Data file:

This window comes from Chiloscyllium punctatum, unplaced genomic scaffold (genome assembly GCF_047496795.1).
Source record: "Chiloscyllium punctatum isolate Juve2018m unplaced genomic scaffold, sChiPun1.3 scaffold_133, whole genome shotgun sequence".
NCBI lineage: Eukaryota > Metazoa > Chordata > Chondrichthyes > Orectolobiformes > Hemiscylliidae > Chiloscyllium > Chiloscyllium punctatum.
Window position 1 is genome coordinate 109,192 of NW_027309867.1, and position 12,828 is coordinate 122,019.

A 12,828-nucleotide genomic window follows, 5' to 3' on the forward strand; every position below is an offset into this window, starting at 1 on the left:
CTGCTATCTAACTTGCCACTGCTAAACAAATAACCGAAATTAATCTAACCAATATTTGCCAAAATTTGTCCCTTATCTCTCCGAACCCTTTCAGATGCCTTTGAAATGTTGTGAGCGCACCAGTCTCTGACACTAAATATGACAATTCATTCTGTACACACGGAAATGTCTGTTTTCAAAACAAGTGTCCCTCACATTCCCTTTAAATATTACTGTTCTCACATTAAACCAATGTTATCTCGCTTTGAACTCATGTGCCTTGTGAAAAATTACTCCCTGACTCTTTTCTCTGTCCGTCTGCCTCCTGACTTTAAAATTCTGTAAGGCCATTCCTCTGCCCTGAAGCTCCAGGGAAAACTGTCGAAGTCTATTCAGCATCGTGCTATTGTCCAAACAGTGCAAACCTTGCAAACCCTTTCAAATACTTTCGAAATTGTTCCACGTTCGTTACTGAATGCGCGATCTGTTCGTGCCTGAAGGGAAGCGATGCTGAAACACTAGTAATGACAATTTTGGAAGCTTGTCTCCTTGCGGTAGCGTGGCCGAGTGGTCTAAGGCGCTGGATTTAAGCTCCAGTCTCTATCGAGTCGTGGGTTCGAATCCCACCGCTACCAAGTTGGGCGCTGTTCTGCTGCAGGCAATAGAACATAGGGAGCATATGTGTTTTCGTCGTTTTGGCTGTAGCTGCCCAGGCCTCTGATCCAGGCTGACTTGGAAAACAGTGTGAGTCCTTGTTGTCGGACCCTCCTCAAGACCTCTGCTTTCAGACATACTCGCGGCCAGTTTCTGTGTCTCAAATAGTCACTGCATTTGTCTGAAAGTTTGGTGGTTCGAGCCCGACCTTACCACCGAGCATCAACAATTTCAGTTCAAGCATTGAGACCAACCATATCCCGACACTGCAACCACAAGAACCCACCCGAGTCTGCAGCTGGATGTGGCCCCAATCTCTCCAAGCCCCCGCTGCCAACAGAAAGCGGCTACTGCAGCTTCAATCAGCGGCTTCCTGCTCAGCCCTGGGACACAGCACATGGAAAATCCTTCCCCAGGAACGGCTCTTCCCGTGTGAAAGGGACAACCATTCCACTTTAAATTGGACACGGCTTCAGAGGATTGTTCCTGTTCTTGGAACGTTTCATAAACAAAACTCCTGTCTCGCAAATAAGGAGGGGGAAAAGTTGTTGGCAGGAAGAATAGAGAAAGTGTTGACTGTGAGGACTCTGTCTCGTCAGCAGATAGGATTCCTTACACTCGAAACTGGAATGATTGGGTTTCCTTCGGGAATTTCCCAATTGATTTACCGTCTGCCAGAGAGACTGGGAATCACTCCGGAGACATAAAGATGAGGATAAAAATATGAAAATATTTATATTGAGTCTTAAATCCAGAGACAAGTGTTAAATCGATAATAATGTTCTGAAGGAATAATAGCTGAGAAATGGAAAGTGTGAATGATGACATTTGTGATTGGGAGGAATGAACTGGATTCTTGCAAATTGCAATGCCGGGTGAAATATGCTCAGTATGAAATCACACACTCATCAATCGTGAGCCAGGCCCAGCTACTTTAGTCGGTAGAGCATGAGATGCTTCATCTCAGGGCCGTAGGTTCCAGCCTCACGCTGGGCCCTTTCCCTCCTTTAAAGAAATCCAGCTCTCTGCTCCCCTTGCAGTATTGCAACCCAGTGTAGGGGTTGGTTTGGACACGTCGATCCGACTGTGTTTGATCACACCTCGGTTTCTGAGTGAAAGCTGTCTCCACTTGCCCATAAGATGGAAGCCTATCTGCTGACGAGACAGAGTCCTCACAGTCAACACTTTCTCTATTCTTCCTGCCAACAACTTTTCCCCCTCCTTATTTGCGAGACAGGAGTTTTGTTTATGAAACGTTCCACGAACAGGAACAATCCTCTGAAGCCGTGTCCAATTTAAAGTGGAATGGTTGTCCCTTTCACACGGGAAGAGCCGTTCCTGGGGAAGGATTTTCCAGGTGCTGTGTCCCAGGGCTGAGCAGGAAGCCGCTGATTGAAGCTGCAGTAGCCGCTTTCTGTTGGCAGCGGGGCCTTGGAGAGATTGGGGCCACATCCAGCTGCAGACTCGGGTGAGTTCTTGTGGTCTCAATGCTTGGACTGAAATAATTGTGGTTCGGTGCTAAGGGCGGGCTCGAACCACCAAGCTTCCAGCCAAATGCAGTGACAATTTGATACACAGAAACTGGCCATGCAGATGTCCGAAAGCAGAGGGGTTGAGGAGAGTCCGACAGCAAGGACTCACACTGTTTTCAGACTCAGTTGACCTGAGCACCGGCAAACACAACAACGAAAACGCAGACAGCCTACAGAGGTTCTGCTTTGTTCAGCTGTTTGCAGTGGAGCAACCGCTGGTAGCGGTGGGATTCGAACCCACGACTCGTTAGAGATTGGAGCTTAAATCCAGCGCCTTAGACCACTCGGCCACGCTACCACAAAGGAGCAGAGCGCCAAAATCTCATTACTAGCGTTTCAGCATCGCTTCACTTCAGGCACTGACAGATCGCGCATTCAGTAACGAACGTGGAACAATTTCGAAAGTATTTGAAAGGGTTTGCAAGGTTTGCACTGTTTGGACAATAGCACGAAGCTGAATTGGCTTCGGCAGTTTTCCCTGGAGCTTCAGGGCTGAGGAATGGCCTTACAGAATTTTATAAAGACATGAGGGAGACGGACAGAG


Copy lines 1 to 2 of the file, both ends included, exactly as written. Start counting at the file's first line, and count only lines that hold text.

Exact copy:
This window comes from Chiloscyllium punctatum, unplaced genomic scaffold (genome assembly GCF_047496795.1).
Source record: "Chiloscyllium punctatum isolate Juve2018m unplaced genomic scaffold, sChiPun1.3 scaffold_133, whole genome shotgun sequence".